It took forever and a day to realize that I was once an unintentional member of the FBOI committee. I thought myself to be excluded from toxic behavior towards women because my actions weren’t on the same level as the “F*** Ninjas” many of my homegirls were dating who were either abusive, cheating with best friends, or plain on scum. Nevertheless, after some introspection (that came with a lot of listening), I began not only to understand my role in the mistreatment of women but how my upbringing groomed me to do so.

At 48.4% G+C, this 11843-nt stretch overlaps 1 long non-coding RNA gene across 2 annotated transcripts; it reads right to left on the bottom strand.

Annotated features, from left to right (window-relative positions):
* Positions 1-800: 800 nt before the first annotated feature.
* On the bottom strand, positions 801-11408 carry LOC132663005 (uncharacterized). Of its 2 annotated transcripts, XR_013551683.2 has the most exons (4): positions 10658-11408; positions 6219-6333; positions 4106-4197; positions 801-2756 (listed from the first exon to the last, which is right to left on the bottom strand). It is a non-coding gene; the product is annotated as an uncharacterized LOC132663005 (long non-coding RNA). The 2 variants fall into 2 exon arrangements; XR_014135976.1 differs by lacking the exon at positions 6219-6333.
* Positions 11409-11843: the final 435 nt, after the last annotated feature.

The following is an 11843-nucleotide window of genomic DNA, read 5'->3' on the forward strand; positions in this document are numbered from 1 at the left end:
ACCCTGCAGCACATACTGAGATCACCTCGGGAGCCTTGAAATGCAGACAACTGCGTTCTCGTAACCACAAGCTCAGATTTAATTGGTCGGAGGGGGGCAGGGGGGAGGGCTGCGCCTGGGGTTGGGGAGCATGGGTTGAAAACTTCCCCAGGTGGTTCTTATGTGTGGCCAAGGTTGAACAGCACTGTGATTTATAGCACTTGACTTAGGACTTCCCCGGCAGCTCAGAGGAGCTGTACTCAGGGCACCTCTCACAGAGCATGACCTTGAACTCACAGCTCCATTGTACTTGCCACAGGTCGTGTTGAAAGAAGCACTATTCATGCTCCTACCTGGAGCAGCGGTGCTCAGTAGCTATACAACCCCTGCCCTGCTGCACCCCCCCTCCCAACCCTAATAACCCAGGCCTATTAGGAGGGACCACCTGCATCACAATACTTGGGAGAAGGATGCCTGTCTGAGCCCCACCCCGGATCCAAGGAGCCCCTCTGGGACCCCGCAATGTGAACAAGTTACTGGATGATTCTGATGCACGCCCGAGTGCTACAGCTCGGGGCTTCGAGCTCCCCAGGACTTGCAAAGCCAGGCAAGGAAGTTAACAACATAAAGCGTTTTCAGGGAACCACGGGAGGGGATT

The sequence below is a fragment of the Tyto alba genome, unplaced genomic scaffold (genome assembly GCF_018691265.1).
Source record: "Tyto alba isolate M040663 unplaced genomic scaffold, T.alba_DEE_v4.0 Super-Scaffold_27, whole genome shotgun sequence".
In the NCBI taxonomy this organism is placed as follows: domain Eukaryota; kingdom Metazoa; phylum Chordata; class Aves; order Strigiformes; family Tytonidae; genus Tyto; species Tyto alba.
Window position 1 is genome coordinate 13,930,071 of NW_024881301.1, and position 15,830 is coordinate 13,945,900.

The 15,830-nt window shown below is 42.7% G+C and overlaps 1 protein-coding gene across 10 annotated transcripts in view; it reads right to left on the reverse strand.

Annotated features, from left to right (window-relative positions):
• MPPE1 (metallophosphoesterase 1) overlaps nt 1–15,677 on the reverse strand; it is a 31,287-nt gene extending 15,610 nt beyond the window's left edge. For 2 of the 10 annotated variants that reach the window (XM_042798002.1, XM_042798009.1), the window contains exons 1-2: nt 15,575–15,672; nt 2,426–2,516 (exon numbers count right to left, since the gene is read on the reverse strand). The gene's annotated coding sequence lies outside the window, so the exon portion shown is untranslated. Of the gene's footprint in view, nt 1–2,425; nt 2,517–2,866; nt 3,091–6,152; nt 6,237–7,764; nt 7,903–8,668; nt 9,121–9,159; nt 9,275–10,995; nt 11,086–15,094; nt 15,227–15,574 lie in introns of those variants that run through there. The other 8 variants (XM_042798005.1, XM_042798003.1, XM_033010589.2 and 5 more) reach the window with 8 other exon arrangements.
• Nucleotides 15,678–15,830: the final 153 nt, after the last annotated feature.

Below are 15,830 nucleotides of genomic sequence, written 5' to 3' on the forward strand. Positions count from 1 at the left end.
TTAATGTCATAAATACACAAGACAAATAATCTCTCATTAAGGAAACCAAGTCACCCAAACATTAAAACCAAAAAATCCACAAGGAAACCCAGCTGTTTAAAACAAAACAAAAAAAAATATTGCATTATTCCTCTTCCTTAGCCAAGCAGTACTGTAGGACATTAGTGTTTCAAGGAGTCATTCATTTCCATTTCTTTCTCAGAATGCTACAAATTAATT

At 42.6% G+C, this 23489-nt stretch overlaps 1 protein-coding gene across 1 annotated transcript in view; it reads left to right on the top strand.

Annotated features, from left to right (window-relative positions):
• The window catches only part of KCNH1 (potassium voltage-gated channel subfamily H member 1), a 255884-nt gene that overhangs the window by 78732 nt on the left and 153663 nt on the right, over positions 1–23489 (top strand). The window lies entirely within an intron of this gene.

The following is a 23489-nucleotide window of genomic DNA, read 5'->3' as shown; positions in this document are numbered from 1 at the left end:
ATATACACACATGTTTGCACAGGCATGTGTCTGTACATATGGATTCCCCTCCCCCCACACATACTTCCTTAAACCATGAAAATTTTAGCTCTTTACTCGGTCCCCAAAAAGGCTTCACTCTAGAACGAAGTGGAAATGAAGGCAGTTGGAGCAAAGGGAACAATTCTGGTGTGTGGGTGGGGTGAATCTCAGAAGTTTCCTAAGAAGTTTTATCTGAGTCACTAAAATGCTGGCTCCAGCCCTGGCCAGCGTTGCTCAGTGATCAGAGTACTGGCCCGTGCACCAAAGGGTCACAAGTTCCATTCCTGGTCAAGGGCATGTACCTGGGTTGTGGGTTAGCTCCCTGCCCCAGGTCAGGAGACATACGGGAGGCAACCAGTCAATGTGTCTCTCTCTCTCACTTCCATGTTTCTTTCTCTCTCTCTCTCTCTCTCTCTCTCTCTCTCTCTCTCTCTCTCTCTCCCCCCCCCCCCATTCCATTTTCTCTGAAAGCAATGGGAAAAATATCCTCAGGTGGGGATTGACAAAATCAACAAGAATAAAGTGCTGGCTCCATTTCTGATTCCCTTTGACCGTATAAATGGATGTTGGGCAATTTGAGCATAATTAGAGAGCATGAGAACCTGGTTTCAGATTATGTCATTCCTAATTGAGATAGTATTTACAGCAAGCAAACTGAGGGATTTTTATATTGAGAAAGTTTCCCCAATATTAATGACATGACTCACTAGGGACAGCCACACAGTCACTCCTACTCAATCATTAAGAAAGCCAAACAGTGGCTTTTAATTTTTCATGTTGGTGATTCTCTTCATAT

My block consisted of multiple Black women who can take credit for my childhood development. There’s the Older women (Misses) whose wisdom came from their travels in the great migration from down south to the Midwest. Then, the Younger women(Big sisters) always gave out that around-the-way-girl advice while popping their gum. The neighborhood itself was rough, so while my mother worked multiple jobs, these diverse groups of Black women at different times would feed, clothe, and babysit while teaching me survival by any means. The Misses would alarm other young boys and me of fast girls judging that their physical development was not because of puberty but from “Hoeing around with adult men.” The Big Sisters cautioned me of girls who willingly used men to buy them expensive clothes and cars while occasionally setting up a drug-dealer boyfriend to get robbed and killed. The affirmation of these women’s warnings came almost every other day with stories of men found lying dead in their own home next to an empty safe or getting shot on a block in broad daylight by a jealous boyfriend. My environment was survival of the fittest, so the women passed me their wits as gifts for protection from harm while the men encouraged to build a wall that would shield my emotions.